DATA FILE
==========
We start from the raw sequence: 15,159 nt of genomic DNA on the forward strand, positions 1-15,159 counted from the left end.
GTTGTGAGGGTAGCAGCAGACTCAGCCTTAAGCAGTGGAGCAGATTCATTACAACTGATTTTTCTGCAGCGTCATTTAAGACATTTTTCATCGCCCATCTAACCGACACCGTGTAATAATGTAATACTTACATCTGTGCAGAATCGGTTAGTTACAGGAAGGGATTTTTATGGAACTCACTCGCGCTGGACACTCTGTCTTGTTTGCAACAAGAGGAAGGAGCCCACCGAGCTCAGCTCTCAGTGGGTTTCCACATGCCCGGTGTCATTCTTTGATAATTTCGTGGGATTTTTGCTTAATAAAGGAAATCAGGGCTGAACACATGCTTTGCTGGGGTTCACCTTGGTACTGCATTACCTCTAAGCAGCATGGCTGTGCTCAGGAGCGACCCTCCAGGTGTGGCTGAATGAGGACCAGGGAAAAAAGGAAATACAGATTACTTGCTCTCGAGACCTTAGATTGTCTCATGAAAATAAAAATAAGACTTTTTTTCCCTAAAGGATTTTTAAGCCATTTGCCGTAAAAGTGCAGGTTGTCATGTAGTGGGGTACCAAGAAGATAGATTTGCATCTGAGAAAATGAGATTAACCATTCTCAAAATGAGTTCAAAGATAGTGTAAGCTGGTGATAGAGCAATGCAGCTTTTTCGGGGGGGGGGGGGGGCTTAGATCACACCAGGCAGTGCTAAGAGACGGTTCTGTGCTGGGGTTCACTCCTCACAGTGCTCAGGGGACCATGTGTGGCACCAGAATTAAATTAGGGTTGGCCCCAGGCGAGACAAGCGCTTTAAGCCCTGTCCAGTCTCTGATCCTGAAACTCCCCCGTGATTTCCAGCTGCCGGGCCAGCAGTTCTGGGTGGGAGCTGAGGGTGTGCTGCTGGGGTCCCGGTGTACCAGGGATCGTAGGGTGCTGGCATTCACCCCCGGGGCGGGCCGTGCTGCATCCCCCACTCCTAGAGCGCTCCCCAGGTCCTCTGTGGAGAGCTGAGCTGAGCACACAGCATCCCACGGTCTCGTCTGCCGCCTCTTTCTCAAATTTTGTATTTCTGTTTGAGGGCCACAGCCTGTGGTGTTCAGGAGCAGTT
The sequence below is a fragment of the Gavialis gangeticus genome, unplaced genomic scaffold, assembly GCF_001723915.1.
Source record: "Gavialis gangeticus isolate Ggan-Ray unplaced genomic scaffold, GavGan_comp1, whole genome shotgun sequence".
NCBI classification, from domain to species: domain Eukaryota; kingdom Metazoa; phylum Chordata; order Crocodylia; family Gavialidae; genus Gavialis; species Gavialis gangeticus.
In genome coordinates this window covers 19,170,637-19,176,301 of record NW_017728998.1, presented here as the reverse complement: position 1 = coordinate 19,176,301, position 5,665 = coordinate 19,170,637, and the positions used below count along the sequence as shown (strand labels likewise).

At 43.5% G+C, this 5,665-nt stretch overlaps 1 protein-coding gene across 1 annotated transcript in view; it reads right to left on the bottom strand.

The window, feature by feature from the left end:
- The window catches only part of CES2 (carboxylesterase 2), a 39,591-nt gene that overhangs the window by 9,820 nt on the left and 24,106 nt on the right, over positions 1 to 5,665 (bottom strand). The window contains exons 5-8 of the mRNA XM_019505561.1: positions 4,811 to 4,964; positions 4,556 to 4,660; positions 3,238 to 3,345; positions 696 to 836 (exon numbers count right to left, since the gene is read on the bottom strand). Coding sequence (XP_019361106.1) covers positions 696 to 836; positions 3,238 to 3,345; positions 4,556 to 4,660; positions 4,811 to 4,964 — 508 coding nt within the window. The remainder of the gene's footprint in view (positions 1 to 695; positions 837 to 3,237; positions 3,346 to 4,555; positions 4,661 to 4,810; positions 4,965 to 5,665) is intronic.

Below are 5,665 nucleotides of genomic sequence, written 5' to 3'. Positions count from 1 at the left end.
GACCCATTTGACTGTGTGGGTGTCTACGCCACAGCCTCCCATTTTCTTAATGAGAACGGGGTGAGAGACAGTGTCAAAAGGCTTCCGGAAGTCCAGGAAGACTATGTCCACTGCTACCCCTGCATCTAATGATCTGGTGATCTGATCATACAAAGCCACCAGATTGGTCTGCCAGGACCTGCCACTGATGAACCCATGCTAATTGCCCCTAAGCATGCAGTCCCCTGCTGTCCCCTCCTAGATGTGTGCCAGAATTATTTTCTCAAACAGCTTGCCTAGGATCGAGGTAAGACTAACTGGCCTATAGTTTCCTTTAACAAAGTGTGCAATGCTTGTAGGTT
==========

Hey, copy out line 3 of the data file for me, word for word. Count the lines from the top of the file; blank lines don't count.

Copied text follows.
The sequence below is a fragment of the Gavialis gangeticus genome, unplaced genomic scaffold, assembly GCF_001723915.1.